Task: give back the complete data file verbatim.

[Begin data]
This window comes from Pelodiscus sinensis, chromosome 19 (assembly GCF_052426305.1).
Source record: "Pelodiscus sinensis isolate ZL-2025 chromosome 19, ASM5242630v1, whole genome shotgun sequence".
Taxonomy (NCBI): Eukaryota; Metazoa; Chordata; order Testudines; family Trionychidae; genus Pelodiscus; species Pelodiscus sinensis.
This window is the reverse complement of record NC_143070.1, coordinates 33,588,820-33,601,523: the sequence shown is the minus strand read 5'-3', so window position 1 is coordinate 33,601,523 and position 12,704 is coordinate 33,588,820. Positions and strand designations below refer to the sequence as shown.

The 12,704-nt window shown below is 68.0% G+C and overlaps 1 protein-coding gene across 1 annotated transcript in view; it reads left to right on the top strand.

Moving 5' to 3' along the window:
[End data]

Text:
This window comes from Pelodiscus sinensis, chromosome 19 (assembly GCF_052426305.1).
Source record: "Pelodiscus sinensis isolate ZL-2025 chromosome 19, ASM5242630v1, whole genome shotgun sequence".
Taxonomy (NCBI): Eukaryota; Metazoa; Chordata; order Testudines; family Trionychidae; genus Pelodiscus; species Pelodiscus sinensis.
This window is the reverse complement of record NC_143070.1, coordinates 33,588,820-33,601,523: the sequence shown is the minus strand read 5'-3', so window position 1 is coordinate 33,601,523 and position 12,704 is coordinate 33,588,820. Positions and strand designations below refer to the sequence as shown.

The 12,704-nt window shown below is 68.0% G+C and overlaps 1 protein-coding gene across 1 annotated transcript in view; it reads left to right on the top strand.

Moving 5' to 3' along the window: